Driving among high school students - United States, 2013

MMWR Morb Mortal Wkly Rep. 2015 Apr 3;64(12):313-7.

Abstract

During 2004-2013, the number of passenger vehicle drivers aged 16-19 years involved in fatal crashes in the United States declined by 55% from 5,724 to 2,568.* In addition to graduated driver licensing (GDL) programs and safer vehicles,† other possible contributors to the decline include adolescents waiting longer to get their driver licenses and driving less. The crash risk for drivers of any age is highest during the first months of independent driving, and this risk is highest for the youngest teenage drivers. To estimate the percentage of high school students aged ≥16 years who have driven during the past 30 days, by age, race/ethnicity, and location, CDC analyzed 2013 data from the national Youth Risk Behavior Survey (YRBS) and YRBS data collected by 42 states and 21 large urban school districts. Nationwide, 76.3% of high school students aged ≥16 years reported having driven during the 30 days before the survey; 83.2% of white students had driven compared with <70% of black and Hispanic students. Across 42 states, the percentage of students who drove ranged from 53.8% to 90.2%. Driving prevalence was higher in the midwestern and mountain states. Across the 21 large urban school districts, the percentage of drivers varied more than twofold from 30.2% to 76.0%. This report provides the most detailed evidence to date that the percentage of students who drive varies substantially depending on where they live. Such information will be vital as states and communities consider potential ways to improve safety for older teenage novice drivers and plan for safe, affordable transportation options for those who do not drive.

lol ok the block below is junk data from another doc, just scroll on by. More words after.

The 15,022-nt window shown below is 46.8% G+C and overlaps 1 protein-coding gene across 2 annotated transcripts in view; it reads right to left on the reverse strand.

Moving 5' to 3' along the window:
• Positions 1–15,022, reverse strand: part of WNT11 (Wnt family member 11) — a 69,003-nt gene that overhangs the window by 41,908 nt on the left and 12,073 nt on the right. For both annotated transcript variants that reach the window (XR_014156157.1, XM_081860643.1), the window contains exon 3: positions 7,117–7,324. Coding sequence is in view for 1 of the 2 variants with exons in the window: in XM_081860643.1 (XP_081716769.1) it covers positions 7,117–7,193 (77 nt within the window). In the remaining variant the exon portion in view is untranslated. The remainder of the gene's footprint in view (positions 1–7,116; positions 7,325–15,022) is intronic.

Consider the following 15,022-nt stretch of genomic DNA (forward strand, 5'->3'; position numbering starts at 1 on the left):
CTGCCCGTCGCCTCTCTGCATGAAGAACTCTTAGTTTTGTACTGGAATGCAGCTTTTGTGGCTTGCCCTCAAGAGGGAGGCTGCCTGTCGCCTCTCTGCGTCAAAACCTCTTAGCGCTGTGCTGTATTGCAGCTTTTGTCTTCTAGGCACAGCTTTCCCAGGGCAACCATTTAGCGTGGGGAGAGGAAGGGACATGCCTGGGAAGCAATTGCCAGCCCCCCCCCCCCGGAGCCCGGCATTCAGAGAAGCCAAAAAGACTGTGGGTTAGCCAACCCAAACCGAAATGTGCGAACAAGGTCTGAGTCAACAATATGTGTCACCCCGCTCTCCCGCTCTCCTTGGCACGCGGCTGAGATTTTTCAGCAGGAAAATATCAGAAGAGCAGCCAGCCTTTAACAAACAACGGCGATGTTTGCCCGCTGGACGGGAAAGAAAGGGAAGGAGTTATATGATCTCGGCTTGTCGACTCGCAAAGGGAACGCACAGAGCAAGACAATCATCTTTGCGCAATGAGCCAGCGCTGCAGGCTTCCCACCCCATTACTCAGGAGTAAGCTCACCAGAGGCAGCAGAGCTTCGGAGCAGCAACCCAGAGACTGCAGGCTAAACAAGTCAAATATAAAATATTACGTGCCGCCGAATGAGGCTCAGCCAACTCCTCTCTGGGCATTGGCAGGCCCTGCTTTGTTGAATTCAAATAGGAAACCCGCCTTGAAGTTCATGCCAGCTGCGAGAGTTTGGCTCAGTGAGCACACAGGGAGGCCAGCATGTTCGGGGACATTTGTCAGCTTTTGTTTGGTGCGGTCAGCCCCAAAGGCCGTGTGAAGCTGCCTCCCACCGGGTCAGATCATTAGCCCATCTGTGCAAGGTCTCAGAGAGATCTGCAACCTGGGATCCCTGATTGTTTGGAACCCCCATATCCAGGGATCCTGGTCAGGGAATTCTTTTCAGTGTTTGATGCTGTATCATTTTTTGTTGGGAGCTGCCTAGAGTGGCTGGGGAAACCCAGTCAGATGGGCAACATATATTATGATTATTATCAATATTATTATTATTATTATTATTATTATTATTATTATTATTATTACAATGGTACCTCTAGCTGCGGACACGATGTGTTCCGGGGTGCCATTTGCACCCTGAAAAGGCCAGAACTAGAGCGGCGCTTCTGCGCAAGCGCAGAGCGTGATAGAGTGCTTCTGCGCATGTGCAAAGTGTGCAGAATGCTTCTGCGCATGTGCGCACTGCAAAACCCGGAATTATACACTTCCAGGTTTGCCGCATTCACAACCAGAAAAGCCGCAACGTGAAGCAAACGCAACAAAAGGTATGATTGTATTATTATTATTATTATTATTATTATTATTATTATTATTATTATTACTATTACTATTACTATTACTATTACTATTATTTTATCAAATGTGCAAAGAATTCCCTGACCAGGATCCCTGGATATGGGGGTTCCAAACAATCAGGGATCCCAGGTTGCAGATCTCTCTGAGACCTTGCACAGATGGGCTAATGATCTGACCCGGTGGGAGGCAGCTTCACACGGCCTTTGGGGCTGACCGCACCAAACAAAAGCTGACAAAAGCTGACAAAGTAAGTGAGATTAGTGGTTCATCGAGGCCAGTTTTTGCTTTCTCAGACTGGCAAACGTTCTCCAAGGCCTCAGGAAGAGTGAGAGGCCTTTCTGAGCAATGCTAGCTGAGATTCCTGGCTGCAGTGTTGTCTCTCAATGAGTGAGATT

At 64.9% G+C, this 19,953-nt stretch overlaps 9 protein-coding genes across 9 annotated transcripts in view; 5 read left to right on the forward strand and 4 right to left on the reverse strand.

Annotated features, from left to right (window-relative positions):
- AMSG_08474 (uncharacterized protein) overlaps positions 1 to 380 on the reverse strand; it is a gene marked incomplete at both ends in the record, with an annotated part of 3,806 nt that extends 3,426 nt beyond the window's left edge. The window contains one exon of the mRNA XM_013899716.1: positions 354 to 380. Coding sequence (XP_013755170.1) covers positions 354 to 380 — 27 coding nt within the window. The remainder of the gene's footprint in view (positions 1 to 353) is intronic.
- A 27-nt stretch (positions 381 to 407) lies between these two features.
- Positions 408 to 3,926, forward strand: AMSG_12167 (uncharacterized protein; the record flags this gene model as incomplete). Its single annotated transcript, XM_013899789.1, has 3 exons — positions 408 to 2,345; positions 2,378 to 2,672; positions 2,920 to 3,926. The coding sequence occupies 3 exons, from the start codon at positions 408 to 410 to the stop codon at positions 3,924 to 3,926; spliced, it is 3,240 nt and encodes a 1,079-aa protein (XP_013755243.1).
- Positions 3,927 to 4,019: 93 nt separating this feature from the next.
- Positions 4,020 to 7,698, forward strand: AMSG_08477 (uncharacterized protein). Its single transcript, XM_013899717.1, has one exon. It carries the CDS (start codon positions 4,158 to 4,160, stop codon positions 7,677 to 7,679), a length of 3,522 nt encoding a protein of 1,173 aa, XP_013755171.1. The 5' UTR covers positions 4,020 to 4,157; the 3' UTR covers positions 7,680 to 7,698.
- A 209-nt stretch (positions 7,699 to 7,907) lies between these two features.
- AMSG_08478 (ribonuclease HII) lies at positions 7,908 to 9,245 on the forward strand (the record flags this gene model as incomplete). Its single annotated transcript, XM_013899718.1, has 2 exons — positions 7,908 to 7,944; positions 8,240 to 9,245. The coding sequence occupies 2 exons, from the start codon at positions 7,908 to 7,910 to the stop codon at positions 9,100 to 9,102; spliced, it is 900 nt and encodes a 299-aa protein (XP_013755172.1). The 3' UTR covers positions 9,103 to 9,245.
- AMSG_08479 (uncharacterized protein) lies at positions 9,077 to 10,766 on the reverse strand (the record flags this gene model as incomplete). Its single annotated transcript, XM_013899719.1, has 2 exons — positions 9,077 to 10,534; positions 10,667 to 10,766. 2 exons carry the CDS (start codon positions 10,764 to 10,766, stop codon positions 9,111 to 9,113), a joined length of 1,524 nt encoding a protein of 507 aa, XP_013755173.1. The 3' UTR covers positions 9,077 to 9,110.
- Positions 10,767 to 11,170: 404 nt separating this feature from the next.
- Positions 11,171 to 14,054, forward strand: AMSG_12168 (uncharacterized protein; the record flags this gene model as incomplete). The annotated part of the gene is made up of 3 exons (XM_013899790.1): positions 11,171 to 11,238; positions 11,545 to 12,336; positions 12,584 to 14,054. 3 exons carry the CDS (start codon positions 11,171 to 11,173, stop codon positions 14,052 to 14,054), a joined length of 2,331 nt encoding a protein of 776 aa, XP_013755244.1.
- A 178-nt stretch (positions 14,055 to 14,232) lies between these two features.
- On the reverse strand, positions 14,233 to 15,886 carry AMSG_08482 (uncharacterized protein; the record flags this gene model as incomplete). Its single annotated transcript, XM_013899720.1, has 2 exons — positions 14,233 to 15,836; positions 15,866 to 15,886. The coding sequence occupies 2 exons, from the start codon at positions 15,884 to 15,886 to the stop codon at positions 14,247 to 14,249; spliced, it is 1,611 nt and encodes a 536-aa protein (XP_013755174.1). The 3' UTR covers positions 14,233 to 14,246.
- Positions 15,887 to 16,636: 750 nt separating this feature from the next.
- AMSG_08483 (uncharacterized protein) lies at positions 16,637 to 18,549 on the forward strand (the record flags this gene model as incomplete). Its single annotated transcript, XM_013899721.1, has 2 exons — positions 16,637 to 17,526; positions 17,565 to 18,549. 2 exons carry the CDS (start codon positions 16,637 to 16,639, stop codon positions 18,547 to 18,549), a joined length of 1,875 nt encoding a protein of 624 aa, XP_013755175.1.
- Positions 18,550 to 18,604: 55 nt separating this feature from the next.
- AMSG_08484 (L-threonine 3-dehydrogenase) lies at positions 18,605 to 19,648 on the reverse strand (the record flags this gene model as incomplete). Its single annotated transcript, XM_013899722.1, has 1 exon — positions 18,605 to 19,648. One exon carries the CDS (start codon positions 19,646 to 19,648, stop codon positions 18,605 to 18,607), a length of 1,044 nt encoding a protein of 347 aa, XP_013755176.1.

MeSH terms

  • Adolescent
  • Automobile Driving / statistics & numerical data*
  • Black or African American / statistics & numerical data
  • Female
  • Hispanic or Latino / statistics & numerical data
  • Humans
  • Male
  • Schools
  • Students* / statistics & numerical data
  • United States
  • White People / statistics & numerical data
  • Young Adult